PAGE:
By Marcus George
World Service reporter, BBC News
Iraq is said to have the world's largest untapped oil reserves
It's difficult to imagine today, but 50 years ago the Iraqi oil industry was directed from offices thousands of miles from Baghdad.
In the 1950s, number 214 Oxford Street, London, was the headquarters of the Iraq Petroleum Company.
For three decades, the IPC held a stranglehold over Iraqi oil - a monopoly only broken with nationalisation in the 1960s.
But once again, foreign oil companies are waiting for another opportunity to return to Iraq. With governments eager to see the rocketing price of crude oil kept under control, focus on Iraq is increasing.
So what's on offer?
According to some, Iraq has more unexploited reserves of oil than anywhere else in the world. It has 115 billion barrels of proven reserves, but industry estimates say potential oil fields could more than double that.
"Iraq is the one country that has so much proven and potential reserves - that puts it on a par with Saudi Arabia," says Tariq Shafiq, a veteran Iraqi oil engineer who started his career with the Iraq Petroleum Company.
Pumping it out of the ground is technically cheaper than anywhere else in the world, making it even more attractive to foreign oil companies, Mr Shafiq explained to the BBC World Service's Newshour programme.
A shortlist of 35 companies has been recently been approved by the Iraqi government to bid for oil contracts.
They are waiting for the Iraqi parliament to approve new laws governing the industry. After two years, there has been little progress.
So what are the obstacles?
Mr Shafiq led the team that drafted the law and he says his draft's emphasis on developing existing oil fields has been altered.
"Iraq today does not require a new exploration effort," he says.
"The reserves in the ground are the assets of the future generations and there's no need to mortgage them today."
At the current rate of production - more than two million barrels per day - Iraq does not need to look for new oil fields for more than 100 years.
So why spend capital on new exploration, he says.
But that's only one issue.
Mr Shafiq claims several other elements of the draft, around the governance of the industry, have been watered down because of the political wrangles between regions and the federal government.
Oil refineries are key to the Iraqi economy
It is these negotiations - over jurisdiction of the country's natural resources - that are causing the greatest concern in Baghdad.
OMV is an Austrian oil company that is already operating in Iraq.
It isn't alone. About 20 other companies have signed contracts too - with the Kurdish regional government, the authority for the autonomous Kurdish region in northern Iraq.
The regional government's head of the foreign relations, Falah Mustafa Bakir, says these contracts are based on law.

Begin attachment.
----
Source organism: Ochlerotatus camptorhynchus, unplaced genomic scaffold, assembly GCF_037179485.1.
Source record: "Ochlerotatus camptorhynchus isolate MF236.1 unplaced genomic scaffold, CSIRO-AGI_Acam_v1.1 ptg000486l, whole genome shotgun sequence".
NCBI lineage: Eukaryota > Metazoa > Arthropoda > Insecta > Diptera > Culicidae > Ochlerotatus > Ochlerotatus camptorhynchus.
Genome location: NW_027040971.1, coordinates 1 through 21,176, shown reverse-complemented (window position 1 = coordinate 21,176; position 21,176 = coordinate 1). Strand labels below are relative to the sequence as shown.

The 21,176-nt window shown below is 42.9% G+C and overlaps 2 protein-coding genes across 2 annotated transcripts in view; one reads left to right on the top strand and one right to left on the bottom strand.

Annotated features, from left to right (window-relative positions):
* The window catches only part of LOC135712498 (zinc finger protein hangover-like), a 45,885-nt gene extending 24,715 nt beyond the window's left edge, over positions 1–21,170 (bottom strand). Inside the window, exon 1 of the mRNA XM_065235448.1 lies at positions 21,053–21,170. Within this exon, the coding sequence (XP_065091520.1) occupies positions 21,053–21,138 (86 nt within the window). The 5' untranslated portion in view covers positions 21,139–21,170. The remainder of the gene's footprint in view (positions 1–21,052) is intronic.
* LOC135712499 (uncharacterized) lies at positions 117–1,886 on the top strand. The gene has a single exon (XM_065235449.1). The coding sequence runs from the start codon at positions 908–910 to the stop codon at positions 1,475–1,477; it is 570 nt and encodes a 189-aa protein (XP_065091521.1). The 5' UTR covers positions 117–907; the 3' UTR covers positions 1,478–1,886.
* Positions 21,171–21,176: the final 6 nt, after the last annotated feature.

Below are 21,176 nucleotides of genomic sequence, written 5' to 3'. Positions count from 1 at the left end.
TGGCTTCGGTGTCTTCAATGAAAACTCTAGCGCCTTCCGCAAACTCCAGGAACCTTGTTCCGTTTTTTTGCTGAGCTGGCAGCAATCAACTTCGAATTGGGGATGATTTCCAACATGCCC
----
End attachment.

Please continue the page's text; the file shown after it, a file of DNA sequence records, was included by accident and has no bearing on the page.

"We have independent legal opinion that confirms this fact. Whatever we have done is legal and constitutional," he says.
"We don't want to go back to the old-fashioned type of state-run oil industry. What we want is an efficient free-market approach."
The Iraqi government disputes this. In an interview with the BBC, the Iraqi oil minister, Dr Hussein Ali Shahristani, says the contracts have no standing.
"The companies that have signed these contracts have no right to work on Iraqi territory. They will pay the full consequences of their actions," he said."
"That oil is the property of the Iraqi people and it should be handed over to the Iraqi government."
Peace and security
The oil legislation also faces opposition from nationalists in the Iraqi parliament and oil workers' unions, who fear it could pave the way to foreign control.
"The law very clearly calls for production sharing contracts, something we have a lot of reservations about," says Hassan Juma'a, the president of Iraqi oil unions.
"If these contracts last for 30 or 40 years, it will give domination to the foreign companies. And their profits could be greater than those received by the Iraqi government."
Hussein Al Shahristani says they have nothing to fear.
"If Iraq needs help from international oil companies, they will be invited to co-operate with the Iraqi National Oil Company, on terms and conditions acceptable to Iraq, to generate the highest revenue for Iraq," he states.
"Iraq will always have control of its national wealth and oil is the most important Iraqi national wealth."
In the short term, the oil ministry will buy in technical expertise via six service agreements with foreign companies. These will boost daily production by half a million barrels by the end of the year.
And the money is available. It is estimated the government will receive $70bn in oil receipts this year alone. And there is more than $30bn sitting in its oil revenue accounts.
If Iraq does have the largest unexploited oil reserves in the world, it's still unclear if they will be a harbinger of peace and security or another cause of sectarian tensions.
Meanwhile, on the streets of Baghdad, people's thoughts are preoccupied with security and basic services, such as electricity and water.
Many wonder if Iraq's national wealth will ever improve life for them.